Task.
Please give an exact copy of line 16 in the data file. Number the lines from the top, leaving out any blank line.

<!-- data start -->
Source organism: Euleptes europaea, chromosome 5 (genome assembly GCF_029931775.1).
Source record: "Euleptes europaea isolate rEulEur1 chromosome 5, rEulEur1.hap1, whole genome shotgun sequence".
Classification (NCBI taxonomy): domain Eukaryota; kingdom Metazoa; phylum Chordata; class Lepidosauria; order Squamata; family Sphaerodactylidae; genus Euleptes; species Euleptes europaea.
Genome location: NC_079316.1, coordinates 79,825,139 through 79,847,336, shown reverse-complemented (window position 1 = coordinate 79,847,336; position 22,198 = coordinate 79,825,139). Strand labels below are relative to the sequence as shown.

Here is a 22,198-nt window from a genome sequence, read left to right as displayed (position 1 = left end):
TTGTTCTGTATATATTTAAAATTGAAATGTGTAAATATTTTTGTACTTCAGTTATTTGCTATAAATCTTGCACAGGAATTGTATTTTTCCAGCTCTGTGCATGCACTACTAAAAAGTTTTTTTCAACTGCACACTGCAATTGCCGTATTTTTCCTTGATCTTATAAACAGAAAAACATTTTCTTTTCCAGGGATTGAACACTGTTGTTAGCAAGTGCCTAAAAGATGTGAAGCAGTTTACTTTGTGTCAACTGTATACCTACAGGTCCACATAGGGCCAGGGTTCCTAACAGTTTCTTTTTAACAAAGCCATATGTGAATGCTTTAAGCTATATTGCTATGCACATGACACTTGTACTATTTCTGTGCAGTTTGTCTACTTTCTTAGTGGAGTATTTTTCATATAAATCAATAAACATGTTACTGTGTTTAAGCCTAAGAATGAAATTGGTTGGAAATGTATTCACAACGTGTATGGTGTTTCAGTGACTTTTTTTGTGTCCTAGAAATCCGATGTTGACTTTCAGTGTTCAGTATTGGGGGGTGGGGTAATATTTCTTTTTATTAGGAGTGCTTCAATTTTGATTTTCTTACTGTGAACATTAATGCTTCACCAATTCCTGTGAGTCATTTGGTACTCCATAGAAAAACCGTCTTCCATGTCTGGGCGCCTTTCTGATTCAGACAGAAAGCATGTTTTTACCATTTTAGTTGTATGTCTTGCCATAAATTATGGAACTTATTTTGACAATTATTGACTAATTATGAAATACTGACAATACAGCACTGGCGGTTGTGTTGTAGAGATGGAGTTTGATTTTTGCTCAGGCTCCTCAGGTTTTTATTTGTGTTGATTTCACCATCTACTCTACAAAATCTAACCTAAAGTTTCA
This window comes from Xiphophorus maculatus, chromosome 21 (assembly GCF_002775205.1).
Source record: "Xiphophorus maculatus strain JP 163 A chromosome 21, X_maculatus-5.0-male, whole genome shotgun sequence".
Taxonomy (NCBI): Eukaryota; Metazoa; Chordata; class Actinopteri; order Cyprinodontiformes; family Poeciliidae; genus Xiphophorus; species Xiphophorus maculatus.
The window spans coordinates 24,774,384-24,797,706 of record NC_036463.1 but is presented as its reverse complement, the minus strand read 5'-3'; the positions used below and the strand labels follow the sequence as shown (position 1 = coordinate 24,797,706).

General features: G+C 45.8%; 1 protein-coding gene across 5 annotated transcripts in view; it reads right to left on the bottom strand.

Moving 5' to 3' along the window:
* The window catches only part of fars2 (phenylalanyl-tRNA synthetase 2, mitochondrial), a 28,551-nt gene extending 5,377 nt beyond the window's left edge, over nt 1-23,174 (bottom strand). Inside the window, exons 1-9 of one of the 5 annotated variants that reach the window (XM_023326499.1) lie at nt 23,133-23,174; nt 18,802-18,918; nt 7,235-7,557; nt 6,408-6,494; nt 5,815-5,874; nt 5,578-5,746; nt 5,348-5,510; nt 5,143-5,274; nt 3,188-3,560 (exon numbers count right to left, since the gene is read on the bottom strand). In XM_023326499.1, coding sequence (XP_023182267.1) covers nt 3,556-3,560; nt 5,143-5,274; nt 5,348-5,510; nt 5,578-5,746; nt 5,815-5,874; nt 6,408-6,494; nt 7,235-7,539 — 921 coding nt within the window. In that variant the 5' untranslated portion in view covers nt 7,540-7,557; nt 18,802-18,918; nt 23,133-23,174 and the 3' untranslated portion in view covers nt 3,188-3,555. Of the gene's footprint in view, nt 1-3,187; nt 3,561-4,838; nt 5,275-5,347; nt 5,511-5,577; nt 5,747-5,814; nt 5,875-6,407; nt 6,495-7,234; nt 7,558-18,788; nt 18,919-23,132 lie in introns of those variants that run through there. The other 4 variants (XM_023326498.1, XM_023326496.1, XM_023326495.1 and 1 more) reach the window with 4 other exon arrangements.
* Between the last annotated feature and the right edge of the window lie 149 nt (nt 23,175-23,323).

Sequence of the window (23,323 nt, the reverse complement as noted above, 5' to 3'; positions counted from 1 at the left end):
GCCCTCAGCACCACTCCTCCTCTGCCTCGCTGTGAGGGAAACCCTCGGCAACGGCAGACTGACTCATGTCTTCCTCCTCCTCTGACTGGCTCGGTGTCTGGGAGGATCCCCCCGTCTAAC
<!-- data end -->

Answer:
GCCCTCAGCACCACTCCTCCTCTGCCTCGCTGTGAGGGAAACCCTCGGCAACGGCAGACTGACTCATGTCTTCCTCCTCCTCTGACTGGCTCGGTGTCTGGGAGGATCCCCCCGTCTAAC